1. This is an appeal against the dismissal of a suit O.S. No. 194 of 1122 M. E. by the temporary Additional District Judge, Nagarcoil. The suit was instituted by the appellant Velayudhan Pillai represented by his next friend Neelamma Pilla Lakshmi Pilla because ho was of unsound mind. The sole defendant Narayana Pillai alias Kesavan Pillai as the respondent in this appeal. Kochu Pilla and Bhagavati Pilla were two sisters. The plaintiff is the son of Kochu Pilla and the defendant the son of Bhagavathi Pilla. Kochu Pilla has also a daughter Lakshmi Pilla who died on 10th July, 1120 M. E. Kochu Pilla herself had died a year earlier in 1119 M. E.
It is common ground that on the date of the suit the plaintiff was of unsound mind. There is no reliable evidence as to when exactly be became of unsound mind but admittedly he was not con-genitally insane. For the purpose of the appeal it can be taken that the plaintiff became insane sometime in 1096 or 1097 M. E. There were two schedules of property to the plaint. A schedule constituted items alleged to be tarwad properties and plaintiff and defendant constituted an undivided Nair tarwad. B schedule items are the separate properties of Kochu Pilla. The defendant's contentions were that as the plaintiff was of unsound mind he was not entitled to any share of tarwad properties and not entitled to maintain the suit for partition. So far as B schedule properties are concerned, the defendant set up a will alleged to have been executed by Kochu Pilla bequeathing the properties to him. It may be mentioned that the next friend of the lunatic described herself as the duly married wife of the plaintiff. The defendant denied the marriage. The learned District Judge held that so far as the tarwad properties set up in schedule A are concerned, the plaintiff though a member of the tarwad could not claim partition because of supervening lunacy. He found that the will set up by the defendant was not genuine.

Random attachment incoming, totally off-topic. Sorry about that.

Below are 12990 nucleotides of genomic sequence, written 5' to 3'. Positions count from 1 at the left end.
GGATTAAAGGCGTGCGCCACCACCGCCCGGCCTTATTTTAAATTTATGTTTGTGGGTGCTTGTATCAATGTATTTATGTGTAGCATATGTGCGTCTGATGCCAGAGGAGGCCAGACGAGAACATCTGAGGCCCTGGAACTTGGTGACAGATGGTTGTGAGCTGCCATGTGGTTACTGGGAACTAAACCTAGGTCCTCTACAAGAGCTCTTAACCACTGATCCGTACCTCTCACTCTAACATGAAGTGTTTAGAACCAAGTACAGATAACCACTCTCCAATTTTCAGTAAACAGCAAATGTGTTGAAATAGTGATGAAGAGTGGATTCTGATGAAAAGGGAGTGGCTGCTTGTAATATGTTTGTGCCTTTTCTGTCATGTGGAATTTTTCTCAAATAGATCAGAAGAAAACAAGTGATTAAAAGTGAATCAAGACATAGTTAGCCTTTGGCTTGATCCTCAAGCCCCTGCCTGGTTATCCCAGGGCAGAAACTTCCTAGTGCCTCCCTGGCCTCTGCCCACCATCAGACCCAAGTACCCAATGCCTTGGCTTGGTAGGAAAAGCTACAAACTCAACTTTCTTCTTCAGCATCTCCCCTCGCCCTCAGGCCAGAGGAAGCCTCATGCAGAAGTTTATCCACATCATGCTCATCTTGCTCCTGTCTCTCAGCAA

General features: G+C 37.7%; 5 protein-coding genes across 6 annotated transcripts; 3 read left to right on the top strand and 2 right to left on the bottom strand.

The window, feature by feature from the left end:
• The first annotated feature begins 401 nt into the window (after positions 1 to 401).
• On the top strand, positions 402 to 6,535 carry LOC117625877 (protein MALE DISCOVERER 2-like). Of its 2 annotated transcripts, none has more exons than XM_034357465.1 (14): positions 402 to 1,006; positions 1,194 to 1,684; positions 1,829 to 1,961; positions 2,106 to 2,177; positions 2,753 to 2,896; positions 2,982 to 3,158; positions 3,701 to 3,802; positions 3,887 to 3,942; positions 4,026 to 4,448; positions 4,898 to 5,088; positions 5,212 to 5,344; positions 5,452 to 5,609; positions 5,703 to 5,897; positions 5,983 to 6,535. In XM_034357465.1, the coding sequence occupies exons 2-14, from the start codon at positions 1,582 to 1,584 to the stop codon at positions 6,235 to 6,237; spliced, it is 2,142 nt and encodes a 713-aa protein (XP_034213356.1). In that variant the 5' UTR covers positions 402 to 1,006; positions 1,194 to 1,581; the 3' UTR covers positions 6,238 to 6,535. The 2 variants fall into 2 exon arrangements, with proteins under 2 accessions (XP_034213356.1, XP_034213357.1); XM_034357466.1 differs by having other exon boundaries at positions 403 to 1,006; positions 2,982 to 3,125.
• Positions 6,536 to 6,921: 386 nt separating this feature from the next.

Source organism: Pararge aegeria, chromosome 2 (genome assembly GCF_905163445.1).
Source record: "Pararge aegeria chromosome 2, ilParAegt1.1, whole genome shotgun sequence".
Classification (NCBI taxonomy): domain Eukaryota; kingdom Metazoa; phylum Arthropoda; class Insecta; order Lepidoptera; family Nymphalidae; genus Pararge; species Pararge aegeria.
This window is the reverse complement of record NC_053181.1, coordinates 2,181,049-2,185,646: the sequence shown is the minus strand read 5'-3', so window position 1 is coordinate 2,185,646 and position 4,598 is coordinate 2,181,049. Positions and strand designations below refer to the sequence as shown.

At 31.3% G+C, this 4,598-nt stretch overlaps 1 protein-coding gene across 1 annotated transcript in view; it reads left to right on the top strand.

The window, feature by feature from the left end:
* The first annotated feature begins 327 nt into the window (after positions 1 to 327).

Nevertheless he dismissed the plaintiff's suit regarding B schedule properties also because of the same ground of supervening lunacy. In the result, the suit was dismissed. It may be mentioned that one of the issues raised was whether the next friend of the lunatic plaintiff was his legally wedded wife. The learned Judge found that the plaintiffs marriage with the next friend has not been proved beyond doubt and therefore she was not his legally wedded wife.
2. Before we deal with the main point in this case we shall briefly deal with a point raised by Mr. Sarangapani Aiyangar, learned counsel for the defendant-respondent, that the suit was not properly framed because on the finding that the next friend was not the legally wedded wife of the lunatic plaintiff, she could not file the suit on his behalf. It was difficult for us to follow the argument. Undoubtedly any person who is of sound mind and has attained majority may act as next friend of a minor or a lunatic for the suit, provided that the interest of that person is not adverse to that of the minor or the lunatic.
It was not alleged that the next friend of the plaintiff in this case was not of sound mind or that she was not a major. Mr. Sarangapani Aiyangar contended that the interests of the next friend were adverse to those of the lunatic plaintiff. At first sight the contention appeared very odd but subsequently we discovered the argument to be that the interest of the next friend should be deemed adverse because she wanted to put herself forward as the legally wedded wife of the plaintiff so that she could knock away the properties of the lunatic plaintiff.